Armed with fishing nets and thick gloves, a small group of people are busy on one of the many boats crisscrossing the famous Canals of Amsterdam, scrutinizing their murky waters under a scorching sun. These passengers have one goal: to recover as much Plastic waste as possible during a two-hour boat trip to one of the city’s major tourist attractions, some of which are listed as World Heritage by UNESCO.
In the midst of a boom in eco-friendly tourism, these new-style cruises by the Dutch company Plastic Whale are enjoying growing success. In 2018, nearly 12,000 people participated. There will be more this year, says Plastic Whale founder Marius Smit.
Dreaming of waters free of all waste, Smit created his company eight years ago with the desire to generate an “economic value” from the plastic collected. Plastic bottles are separated from other waste to serve as a raw material for the construction of office furniture and boats, which are themselves used for canal towers. “It’s a whole new way to visit Amsterdam,” said Smit.
“You are on the beautiful canals of Amsterdam on a beautiful boat but at the same time, you bring something positive to the canals and the city because you make them cleaner.”
That morning, seven of them are hugging Plastic Whale’s little green apple boat. Angela Katz, an Australian who has been living in Amsterdam for a little over a year, is taking part in the tour for the second time, after hearing about it on Facebook.
“It’s amazing how much waste there is in all channels,” says the 51-year-old graphic designer, net in hand.
“The Netherlands has the image of being very eco-friendly and environmentally friendly, so it’s surprising the canals are so polluted,” says Angela Katz, who brings a couple of friends and their three children to Amsterdam with her husband. Guy O’Loughnane, from Vancouver, Canada, can not believe how much “things have not been used,” with many bottles still closed.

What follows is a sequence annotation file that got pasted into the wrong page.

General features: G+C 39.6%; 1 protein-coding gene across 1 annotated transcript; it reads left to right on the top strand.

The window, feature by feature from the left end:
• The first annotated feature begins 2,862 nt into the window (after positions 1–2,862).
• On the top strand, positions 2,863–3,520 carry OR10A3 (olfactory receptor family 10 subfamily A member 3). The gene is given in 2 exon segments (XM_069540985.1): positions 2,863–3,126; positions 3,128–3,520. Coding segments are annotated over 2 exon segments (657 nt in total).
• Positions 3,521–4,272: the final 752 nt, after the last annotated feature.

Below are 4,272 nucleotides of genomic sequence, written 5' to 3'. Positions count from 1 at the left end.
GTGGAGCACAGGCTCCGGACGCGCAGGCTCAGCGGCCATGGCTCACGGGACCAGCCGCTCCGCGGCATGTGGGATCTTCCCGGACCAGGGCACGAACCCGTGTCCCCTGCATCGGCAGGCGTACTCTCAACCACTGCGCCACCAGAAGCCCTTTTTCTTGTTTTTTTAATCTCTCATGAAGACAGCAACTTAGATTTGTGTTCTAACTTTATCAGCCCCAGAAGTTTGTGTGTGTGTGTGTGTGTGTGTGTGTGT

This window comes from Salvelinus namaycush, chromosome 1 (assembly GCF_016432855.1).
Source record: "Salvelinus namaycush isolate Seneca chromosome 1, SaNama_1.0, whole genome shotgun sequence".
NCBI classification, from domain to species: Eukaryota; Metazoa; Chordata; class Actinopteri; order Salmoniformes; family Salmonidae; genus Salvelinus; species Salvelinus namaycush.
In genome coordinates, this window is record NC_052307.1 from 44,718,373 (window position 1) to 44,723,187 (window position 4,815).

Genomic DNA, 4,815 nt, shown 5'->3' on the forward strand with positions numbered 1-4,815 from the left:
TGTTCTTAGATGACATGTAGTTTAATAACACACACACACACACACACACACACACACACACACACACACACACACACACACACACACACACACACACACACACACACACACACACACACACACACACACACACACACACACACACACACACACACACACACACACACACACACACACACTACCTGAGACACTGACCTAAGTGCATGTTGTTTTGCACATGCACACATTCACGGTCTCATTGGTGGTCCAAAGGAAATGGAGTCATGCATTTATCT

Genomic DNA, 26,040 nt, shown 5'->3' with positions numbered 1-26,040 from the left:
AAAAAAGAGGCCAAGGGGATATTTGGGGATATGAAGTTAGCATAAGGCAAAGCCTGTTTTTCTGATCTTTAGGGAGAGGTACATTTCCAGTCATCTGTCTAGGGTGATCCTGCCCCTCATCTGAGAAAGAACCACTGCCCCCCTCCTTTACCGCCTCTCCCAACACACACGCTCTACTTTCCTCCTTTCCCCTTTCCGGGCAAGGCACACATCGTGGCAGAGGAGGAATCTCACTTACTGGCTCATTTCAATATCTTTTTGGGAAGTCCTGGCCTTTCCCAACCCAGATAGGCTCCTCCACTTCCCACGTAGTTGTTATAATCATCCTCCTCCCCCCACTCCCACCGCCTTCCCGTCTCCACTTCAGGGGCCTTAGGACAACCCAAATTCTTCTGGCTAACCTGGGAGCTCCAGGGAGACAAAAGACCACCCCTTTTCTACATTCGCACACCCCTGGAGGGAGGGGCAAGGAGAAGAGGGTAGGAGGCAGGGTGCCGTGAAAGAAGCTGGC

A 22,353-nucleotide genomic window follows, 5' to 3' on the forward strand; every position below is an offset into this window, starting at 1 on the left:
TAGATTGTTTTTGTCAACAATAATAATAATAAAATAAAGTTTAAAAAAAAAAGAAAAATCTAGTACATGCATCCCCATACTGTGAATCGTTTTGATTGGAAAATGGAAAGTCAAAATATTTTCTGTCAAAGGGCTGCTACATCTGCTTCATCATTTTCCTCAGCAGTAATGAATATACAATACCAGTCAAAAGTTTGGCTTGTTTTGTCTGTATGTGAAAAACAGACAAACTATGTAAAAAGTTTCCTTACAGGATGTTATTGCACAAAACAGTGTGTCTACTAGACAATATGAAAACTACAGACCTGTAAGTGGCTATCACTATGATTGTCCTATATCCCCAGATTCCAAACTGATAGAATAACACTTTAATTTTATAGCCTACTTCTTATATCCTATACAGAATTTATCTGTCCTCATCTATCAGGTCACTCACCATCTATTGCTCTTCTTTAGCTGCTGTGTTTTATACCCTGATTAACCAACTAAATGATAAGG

Last year, the harvest of these thousands of “fishermen” allowed Plastic Whale to collect more than 46,000 plastic bottles, in addition to many other types of waste. “For every bag of plastic bottles that we take out of the canals, we get two to three bags of other kinds of substances,” comments Smit.
It is difficult to estimate the exact amount of plastic in the water of the channels. Every year, millions of tons of plastic are dumped at sea.
18 million visitors a year
“The tourists are not paying attention,” sighs Angela Katz in front of the pile of garbage picked up. But for Marius Smit, the tourists are not the only ones responsible: the pollution of the canals is also the fact of some “negligent” inhabitants.
“It’s a combination of factors,” he says. Due to tourism, public bins fill up very quickly. “There is a lot of trash in the streets quickly. Then it starts to rain or the wind begins to blow and it goes into the channels,” says Marius Smit.
The Dutch capital is a victim of its success : some 18 million people visited Amsterdam in 2018, more than the total population of the Netherlands. Plastic Whale’s towers are part of a catalog launched recently by the city’s mayor, which has listed a list of original activities in the hope of regulating the flow of tourists flooding the most iconic sites.